August 2021

August 2021

Our Response to Persecution

We are blessed to live in a country whose founding principles include strong opposition to religious persecution by governing authorities. This is a natural consequence of the circumstances surrounding our founding. While many colonists settled these shores for economic reasons, many others made their way to the New World specifically to escape religious persecution in Europe. Their experience with persecution by governing authorities in the countries they left behind led them to establish a nation that explicitly protected religious liberty for all its citizens. This effort culminated in the First Amendment to the United States Constitution: “Congress shall make no law respecting an establishment of religion, or prohibiting the free exercise thereof; or abridging the freedom of speech, or of the press; or the right of the people peaceably to assemble.” Though the word “persecution” does not appear in this amendment, the idea is clearly present. Persecution can take the form of “prohibiting the free exercise” of one’s religion; of “abridging the freedom of speech,” e.g., speech promoting the teachings of one’s faith; “or of the press,” e.g., churchly publications; “or the right of the people peaceably to assemble,” e.g., for public worship according to the dictates of their conscience. The First Amendment certainly protects political speech, publication, and assembly, but it just as surely and intentionally protects religious speech, publication, and assembly. In short, the First Amendment is the crystallization of our founding generation’s opposition to religious persecution of every description.

This founding commitment had implications that are still felt today. Our country’s opposition to religious persecution meant that those who sailed across the Atlantic to establish the Missouri Synod could find here a safe haven from the religious persecution they experienced at the hands of the secular authorities in Germany in the mid-nineteenth century. Our dedication to religious liberty put pressure on other advanced countries to enshrine the same principles in their own constitutions. The religious liberty and safety from religious persecution enjoyed by so much of the world today is directly attributable to the founding of the United States, under the gracious providence of Almighty God.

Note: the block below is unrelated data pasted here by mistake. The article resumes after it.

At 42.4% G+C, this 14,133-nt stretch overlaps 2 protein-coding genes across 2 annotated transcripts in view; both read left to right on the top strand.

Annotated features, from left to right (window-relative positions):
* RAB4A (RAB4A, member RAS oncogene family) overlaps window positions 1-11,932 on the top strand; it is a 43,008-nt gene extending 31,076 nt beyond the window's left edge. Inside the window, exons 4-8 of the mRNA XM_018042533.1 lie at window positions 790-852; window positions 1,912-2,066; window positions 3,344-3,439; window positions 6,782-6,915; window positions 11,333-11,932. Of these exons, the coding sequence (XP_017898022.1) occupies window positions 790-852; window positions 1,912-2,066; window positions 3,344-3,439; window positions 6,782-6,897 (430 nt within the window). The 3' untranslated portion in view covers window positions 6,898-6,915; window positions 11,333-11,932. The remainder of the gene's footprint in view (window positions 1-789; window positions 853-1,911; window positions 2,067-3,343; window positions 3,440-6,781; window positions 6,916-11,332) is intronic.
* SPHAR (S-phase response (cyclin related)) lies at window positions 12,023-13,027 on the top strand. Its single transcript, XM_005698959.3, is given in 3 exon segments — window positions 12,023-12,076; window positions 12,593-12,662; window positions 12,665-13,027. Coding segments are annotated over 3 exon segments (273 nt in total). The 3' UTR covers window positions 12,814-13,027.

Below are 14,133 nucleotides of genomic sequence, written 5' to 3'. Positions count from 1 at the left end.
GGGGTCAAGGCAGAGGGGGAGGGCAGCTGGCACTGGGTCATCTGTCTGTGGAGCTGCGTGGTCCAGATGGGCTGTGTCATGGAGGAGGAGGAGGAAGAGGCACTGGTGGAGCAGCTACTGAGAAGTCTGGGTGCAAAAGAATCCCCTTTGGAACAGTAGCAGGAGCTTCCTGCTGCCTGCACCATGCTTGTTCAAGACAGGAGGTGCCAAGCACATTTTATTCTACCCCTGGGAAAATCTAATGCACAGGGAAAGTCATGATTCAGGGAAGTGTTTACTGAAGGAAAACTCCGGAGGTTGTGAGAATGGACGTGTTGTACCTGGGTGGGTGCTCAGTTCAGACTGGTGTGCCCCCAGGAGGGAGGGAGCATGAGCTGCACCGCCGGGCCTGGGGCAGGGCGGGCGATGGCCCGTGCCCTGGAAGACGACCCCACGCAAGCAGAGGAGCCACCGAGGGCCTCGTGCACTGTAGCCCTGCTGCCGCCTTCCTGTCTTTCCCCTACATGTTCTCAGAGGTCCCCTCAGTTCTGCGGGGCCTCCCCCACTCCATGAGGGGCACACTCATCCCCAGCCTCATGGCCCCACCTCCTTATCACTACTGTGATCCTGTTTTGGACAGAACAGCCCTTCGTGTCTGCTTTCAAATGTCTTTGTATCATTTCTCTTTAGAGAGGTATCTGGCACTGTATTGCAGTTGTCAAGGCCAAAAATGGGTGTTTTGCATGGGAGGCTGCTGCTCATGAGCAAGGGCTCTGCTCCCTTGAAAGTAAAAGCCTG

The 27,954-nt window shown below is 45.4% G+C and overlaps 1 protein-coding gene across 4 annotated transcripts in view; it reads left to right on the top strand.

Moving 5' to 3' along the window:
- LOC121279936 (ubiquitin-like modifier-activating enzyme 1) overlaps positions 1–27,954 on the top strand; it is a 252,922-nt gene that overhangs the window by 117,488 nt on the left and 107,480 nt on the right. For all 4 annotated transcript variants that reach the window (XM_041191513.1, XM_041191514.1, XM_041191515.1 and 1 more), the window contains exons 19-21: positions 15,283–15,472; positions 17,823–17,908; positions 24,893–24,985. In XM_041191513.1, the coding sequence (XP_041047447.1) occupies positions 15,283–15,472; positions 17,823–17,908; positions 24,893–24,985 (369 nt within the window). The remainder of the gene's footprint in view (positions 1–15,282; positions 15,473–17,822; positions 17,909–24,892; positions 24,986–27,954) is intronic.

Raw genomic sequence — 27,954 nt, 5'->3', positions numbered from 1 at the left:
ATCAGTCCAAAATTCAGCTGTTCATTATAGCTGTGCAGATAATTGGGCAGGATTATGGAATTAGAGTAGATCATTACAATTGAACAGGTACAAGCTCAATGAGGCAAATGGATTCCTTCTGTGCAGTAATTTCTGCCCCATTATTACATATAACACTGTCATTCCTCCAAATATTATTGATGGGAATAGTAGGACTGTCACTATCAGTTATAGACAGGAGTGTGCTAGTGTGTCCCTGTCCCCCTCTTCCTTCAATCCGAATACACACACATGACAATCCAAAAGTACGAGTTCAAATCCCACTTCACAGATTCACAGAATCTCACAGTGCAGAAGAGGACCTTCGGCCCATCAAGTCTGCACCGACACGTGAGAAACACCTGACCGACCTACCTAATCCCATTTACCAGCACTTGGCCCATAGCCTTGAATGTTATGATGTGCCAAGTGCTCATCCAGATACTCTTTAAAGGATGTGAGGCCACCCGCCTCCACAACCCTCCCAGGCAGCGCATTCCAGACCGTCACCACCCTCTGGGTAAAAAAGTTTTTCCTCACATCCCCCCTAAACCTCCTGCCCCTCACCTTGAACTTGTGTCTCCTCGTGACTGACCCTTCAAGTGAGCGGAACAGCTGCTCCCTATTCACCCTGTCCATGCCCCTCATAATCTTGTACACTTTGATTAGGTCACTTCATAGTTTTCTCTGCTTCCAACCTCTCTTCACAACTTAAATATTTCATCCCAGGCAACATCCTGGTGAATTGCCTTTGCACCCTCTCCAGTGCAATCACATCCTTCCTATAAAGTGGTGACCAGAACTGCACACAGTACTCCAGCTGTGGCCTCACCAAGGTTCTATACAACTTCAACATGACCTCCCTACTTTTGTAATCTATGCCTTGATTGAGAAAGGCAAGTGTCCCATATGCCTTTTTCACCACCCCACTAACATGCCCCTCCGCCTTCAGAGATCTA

But persecution still exists in our world. Islamic countries continue to relegate Christians to the status of second-class citizens, and if Muslims in such countries convert to Christianity, they are threatened with death. Totalitarian communist regimes such as those in Red China and Cuba threaten Christian dissenters (and those of other religions) with torment and death. Many less developed countries lack the ability or the will to protect their religious minorities, including Christians, from mob persecution.

Alarming as that may be, even in more advanced nations the specter of religious persecution is arising anew. One especially egregious example is Finland, where two prominent citizens, the Rev. Dr. Juhana Pohjola, bishop-elect of the Evangelical Lutheran Mission Diocese of Finland, and Dr. Päivi Räsänen, a Finnish member of Parliament, are facing criminal charges for aligning themselves with the teaching of Holy Scripture that homosexuality is a sinful deviation from God’s intention for marriage between man and wife. In fact, this situation has grown so serious that the leaders of the Lutheran church bodies making up the International Lutheran Council (ILC), including our own Missouri Synod, recently released a signed statement protesting this action and warning against the global consequences if such religious persecution by governing authorities is allowed to continue.

Nor are we immune in the United States. Our First Amendment only protects us as far as it is respected by those in authority, and as the experience of Barronelle Stutzman and Jack Phillips proves, even our Supreme Court is no longer willing to protect the religious liberty of American citizens who do not wish to participate in speech that promotes homosexuality. The Equality Act, which still has the potential to become law, would further expose Christians to religious persecution by our governing authorities.

How do we respond to this? First, pray for our brothers and sisters in Christ who are experiencing persecution throughout the world. Pray that they would be delivered, and that as long as it pleases God for them to endure persecution, they would remain firm and steadfast to the end. Second, pray for ourselves, who have not yet experienced persecution, that it would not descend upon us and that we would be in solidarity with those who are persecuted. Finally, if persecution does come to us, let us follow the example of the Apostles, who underwent persecution “rejoicing that they were counted worthy to suffer dishonor for the name” (Acts 5:41)

God's Blessings.!

Pastor Neuendorf